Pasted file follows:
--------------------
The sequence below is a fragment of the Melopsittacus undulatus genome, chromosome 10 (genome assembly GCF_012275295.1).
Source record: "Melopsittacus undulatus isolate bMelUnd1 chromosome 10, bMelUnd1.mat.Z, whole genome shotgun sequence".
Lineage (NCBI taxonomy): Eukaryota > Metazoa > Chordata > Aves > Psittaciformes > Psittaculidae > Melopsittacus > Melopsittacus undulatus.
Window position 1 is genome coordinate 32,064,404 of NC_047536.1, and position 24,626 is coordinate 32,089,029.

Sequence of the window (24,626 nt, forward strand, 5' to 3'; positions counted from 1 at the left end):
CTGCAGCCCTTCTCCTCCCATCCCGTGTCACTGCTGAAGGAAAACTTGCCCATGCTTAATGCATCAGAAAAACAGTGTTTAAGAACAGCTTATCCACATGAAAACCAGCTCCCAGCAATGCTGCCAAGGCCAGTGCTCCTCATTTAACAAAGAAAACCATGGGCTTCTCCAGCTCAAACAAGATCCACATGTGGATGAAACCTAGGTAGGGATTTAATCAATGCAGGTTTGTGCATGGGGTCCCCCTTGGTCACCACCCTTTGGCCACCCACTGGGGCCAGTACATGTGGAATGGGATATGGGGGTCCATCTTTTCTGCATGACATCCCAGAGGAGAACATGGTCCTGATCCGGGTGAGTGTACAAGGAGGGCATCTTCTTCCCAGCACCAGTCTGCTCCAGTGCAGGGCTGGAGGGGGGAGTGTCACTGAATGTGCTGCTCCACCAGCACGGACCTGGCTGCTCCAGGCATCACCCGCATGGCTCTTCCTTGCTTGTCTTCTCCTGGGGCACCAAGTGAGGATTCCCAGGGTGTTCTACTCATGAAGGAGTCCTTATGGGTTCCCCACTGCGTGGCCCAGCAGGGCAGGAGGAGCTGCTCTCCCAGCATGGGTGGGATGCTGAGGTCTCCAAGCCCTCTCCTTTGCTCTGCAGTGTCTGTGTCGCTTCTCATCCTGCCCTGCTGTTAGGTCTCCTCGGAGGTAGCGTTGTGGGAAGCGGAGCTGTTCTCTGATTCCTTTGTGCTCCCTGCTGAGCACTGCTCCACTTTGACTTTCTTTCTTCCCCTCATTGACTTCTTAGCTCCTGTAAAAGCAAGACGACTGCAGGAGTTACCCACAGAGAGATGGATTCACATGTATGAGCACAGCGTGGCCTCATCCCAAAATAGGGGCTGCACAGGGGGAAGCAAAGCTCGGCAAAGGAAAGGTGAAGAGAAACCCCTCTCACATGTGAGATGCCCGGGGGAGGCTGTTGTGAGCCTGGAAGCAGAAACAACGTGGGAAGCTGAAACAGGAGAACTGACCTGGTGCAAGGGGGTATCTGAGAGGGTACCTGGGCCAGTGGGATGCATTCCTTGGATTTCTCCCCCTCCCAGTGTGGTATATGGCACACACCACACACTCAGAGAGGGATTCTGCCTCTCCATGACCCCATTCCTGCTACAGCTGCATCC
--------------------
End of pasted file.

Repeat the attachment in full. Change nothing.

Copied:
The sequence below is a fragment of the Melopsittacus undulatus genome, chromosome 10 (genome assembly GCF_012275295.1).
Source record: "Melopsittacus undulatus isolate bMelUnd1 chromosome 10, bMelUnd1.mat.Z, whole genome shotgun sequence".
Lineage (NCBI taxonomy): Eukaryota > Metazoa > Chordata > Aves > Psittaciformes > Psittaculidae > Melopsittacus > Melopsittacus undulatus.
Window position 1 is genome coordinate 32,064,404 of NC_047536.1, and position 24,626 is coordinate 32,089,029.

Sequence of the window (24,626 nt, forward strand, 5' to 3'; positions counted from 1 at the left end):
CTGCAGCCCTTCTCCTCCCATCCCGTGTCACTGCTGAAGGAAAACTTGCCCATGCTTAATGCATCAGAAAAACAGTGTTTAAGAACAGCTTATCCACATGAAAACCAGCTCCCAGCAATGCTGCCAAGGCCAGTGCTCCTCATTTAACAAAGAAAACCATGGGCTTCTCCAGCTCAAACAAGATCCACATGTGGATGAAACCTAGGTAGGGATTTAATCAATGCAGGTTTGTGCATGGGGTCCCCCTTGGTCACCACCCTTTGGCCACCCACTGGGGCCAGTACATGTGGAATGGGATATGGGGGTCCATCTTTTCTGCATGACATCCCAGAGGAGAACATGGTCCTGATCCGGGTGAGTGTACAAGGAGGGCATCTTCTTCCCAGCACCAGTCTGCTCCAGTGCAGGGCTGGAGGGGGGAGTGTCACTGAATGTGCTGCTCCACCAGCACGGACCTGGCTGCTCCAGGCATCACCCGCATGGCTCTTCCTTGCTTGTCTTCTCCTGGGGCACCAAGTGAGGATTCCCAGGGTGTTCTACTCATGAAGGAGTCCTTATGGGTTCCCCACTGCGTGGCCCAGCAGGGCAGGAGGAGCTGCTCTCCCAGCATGGGTGGGATGCTGAGGTCTCCAAGCCCTCTCCTTTGCTCTGCAGTGTCTGTGTCGCTTCTCATCCTGCCCTGCTGTTAGGTCTCCTCGGAGGTAGCGTTGTGGGAAGCGGAGCTGTTCTCTGATTCCTTTGTGCTCCCTGCTGAGCACTGCTCCACTTTGACTTTCTTTCTTCCCCTCATTGACTTCTTAGCTCCTGTAAAAGCAAGACGACTGCAGGAGTTACCCACAGAGAGATGGATTCACATGTATGAGCACAGCGTGGCCTCATCCCAAAATAGGGGCTGCACAGGGGGAAGCAAAGCTCGGCAAAGGAAAGGTGAAGAGAAACCCCTCTCACATGTGAGATGCCCGGGGGAGGCTGTTGTGAGCCTGGAAGCAGAAACAACGTGGGAAGCTGAAACAGGAGAACTGACCTGGTGCAAGGGGGTATCTGAGAGGGTACCTGGGCCAGTGGGATGCATTCCTTGGATTTCTCCCCCTCCCAGTGTGGTATATGGCACACACCACACACTCAGAGAGGGATTCTGCCTCTCCATGACCCCATTCCTGCTACAGCTGCATCC